# Cls v 2006 at 1342 388 1 388 chap 8 operational

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[Razavi.cls v. 2006] June 30, 2007 at 13:42 388 (1) 388 Chap. 8 Operational Amplifier As A Black Box If the decay time constant, , is sufficiently small, the passive circuit can be viewed as an approximation of the ideal differentiator. out V C 1 R 1 X in V I in 0 V 1 C 1 R in V 0 V 1 1 out V V 1 (a) (b) X Figure 8.18 Comparison of differentiator and RC circuit. Let us now study the differentiator with a finite op amp gain. Equating the capacitor and resistor currents in Fig. 8.15 gives (8.53) Substituting for , we have (8.54) In contrast to the ideal differentiator, the circuit contains a pole at (8.55) Example 8.8 Determine the transfer function of the high-pass filter shown in Fig. 8.19 and choose and such that the pole of this circuit coincides with (8.55). C R in V out V X X Figure 8.19 Simple high-pass filter. Solution The capacitor and resistor operate as a voltage divider: (8.56) (8.57)

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BR Wiley/Razavi/ Fundamentals of Microelectronics [Razavi.cls v. 2006] June 30, 2007 at 13:42 389 (1) Sec. 8.2 Op-Amp-Based Circuits 389 The circuit therefore exhibits a zero at the origin ( ) and a pole at . For this pole to be equal to (8.55), we require (8.58) One choice of and is (8.59) (8.60) Exercise What is the necessary value of if ? An important drawback of differentiators stems from the amplification of high-frequency noise . As suggested by (8.42) and Fig. 8.16, the increasingly larger gain of the circuit at high frequencies tends to boost noise in the circuit. The general topology of Fig. 8.9 and its integrator and differentiator descendants operate as inverting circuits. The reader may wonder if it is possible to employ a configuration similar to the noninverting amplifier of Fig. 8.5 to avoid the sign reversal. Shown in Fig. 8.20, such a circuit provides the following transfer function Z 1 V in out V Z 2 Figure 8.20 Op amp with general network. (8.61) if the op amp is ideal. Unfortunately, this function does not translate to ideal integration or dif- ferentiation. For example, and yield a nonideal differentiator (why?). 8.2.4 Voltage Adder The need for adding voltages arises in many applications. In audio recording, for example, a number of microphones may convert the sounds of various musical instruments to voltages, and these voltages must then be added to create the overall musical piece. This operation is called “mixing” in the audio industry. For example, in“noise cancelling” headphones, the environmen- The term “mixing” bears a completely different meaning in the RF and wireless industry.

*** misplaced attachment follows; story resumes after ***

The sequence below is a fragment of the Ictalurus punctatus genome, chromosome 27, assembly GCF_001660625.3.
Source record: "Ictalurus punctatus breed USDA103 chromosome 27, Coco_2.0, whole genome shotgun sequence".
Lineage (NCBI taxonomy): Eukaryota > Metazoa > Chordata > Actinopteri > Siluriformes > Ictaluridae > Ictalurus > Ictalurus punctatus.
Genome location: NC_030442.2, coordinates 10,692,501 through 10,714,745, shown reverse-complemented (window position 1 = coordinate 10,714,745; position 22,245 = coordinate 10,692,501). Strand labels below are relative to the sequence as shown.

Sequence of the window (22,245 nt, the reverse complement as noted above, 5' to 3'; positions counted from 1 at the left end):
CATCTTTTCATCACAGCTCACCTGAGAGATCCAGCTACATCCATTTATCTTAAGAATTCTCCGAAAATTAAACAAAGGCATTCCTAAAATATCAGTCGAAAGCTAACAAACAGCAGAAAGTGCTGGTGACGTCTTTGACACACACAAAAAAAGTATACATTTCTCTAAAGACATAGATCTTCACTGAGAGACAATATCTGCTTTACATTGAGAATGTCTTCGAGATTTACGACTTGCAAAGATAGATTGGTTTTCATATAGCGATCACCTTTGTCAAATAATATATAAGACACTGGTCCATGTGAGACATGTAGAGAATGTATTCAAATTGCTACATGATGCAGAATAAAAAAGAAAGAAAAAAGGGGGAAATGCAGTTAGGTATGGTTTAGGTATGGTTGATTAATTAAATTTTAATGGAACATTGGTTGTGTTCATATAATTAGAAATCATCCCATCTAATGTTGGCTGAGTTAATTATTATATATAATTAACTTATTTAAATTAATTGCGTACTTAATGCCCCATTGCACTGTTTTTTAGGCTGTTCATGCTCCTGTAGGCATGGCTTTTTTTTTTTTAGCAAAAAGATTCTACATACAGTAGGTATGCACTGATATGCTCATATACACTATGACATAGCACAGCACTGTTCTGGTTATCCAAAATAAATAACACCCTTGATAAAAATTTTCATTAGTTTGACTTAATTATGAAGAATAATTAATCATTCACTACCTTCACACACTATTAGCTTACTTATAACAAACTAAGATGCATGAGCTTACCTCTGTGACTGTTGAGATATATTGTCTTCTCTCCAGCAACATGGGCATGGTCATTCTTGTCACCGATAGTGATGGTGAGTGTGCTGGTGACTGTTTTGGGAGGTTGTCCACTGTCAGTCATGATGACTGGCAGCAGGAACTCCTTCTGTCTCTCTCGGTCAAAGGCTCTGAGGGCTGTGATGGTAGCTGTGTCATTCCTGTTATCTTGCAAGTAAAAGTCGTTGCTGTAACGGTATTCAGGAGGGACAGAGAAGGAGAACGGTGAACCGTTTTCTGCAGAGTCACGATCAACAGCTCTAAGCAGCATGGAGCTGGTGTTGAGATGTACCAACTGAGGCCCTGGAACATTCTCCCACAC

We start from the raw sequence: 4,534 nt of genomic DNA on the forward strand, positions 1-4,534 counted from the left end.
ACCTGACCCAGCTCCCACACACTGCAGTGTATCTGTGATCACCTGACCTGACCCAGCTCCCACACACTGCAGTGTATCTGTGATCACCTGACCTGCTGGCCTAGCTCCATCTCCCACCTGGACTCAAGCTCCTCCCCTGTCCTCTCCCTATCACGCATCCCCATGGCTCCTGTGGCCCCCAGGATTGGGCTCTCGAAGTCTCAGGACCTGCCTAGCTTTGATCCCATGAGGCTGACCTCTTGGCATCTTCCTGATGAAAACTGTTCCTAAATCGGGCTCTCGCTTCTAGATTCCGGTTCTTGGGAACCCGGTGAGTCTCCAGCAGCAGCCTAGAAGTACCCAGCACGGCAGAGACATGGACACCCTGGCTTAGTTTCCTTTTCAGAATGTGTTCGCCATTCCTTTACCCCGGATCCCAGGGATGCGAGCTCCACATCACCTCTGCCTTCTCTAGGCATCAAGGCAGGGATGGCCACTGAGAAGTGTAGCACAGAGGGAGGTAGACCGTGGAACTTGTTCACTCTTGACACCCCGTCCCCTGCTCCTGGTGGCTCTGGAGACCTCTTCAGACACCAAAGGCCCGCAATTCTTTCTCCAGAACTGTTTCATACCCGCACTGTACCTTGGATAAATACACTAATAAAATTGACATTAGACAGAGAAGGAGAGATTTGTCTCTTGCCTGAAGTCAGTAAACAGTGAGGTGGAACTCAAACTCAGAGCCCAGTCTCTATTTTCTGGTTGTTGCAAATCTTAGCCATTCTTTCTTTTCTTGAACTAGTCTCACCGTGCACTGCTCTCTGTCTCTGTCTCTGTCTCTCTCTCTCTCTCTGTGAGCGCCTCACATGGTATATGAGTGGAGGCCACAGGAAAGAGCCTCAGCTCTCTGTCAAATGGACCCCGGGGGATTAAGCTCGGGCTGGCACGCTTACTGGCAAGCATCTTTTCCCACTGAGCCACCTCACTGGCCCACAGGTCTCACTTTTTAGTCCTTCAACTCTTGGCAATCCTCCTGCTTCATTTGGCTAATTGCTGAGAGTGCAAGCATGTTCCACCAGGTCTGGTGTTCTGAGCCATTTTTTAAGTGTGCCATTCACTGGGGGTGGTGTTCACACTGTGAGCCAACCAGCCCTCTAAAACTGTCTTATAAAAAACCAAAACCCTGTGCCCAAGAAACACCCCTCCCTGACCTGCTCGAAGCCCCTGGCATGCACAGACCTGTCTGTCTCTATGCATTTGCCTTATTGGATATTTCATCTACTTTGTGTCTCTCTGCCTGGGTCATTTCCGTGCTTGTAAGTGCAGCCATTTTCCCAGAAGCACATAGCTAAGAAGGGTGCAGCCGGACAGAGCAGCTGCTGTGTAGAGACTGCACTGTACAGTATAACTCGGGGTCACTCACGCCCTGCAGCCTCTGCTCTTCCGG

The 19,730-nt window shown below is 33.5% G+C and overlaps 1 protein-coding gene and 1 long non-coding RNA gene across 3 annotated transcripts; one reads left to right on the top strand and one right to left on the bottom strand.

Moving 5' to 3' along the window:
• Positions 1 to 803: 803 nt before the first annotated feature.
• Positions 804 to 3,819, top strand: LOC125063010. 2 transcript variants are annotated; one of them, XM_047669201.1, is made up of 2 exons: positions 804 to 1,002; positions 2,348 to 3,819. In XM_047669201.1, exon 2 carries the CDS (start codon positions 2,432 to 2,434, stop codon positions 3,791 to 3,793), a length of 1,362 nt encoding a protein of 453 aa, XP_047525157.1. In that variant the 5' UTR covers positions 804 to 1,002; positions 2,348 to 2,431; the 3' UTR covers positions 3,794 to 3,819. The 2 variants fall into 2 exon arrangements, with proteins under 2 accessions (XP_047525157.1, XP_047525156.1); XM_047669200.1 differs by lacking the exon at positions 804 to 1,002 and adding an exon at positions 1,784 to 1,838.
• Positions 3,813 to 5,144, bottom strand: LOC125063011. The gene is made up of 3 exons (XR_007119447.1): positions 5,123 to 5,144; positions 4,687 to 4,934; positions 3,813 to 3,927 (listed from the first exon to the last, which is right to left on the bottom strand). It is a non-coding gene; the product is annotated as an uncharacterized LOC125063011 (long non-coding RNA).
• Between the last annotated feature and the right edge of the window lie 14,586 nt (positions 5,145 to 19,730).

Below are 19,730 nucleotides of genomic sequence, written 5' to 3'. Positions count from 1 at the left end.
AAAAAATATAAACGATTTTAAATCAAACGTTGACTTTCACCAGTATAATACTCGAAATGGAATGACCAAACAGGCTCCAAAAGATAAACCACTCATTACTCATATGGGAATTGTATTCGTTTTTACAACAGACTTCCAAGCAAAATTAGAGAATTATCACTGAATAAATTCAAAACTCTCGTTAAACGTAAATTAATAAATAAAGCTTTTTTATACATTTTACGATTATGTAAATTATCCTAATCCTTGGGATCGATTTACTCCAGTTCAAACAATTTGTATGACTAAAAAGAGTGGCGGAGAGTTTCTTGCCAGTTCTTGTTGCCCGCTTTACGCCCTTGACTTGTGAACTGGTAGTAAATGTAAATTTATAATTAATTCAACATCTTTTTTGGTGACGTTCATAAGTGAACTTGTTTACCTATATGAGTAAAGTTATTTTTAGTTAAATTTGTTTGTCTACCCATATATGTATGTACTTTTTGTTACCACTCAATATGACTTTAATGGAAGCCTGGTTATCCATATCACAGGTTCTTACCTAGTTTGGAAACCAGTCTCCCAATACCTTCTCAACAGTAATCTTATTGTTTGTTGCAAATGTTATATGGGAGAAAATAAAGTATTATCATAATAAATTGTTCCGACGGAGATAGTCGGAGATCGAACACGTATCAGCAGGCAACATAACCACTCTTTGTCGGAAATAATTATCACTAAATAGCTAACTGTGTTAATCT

BR Wiley/Razavi/ Fundamentals of Microelectronics [Razavi.cls v. 2006] June 30, 2007 at 13:42 390 (1) 390 Chap. 8 Operational Amplifier As A Black Box tal noise is applied to an inverting amplifier and subsequently added to the signal so as to cancel itself. Figure 8.21 depicts a voltage adder (“summer”) incorporating an op amp. With an ideal op amp, , and and carry currents proportional to and , respectively. The two currents add at the virtual ground node and flow through : R R X out V F R V 1 V 2 1 2 Figure 8.21 Voltage adder.

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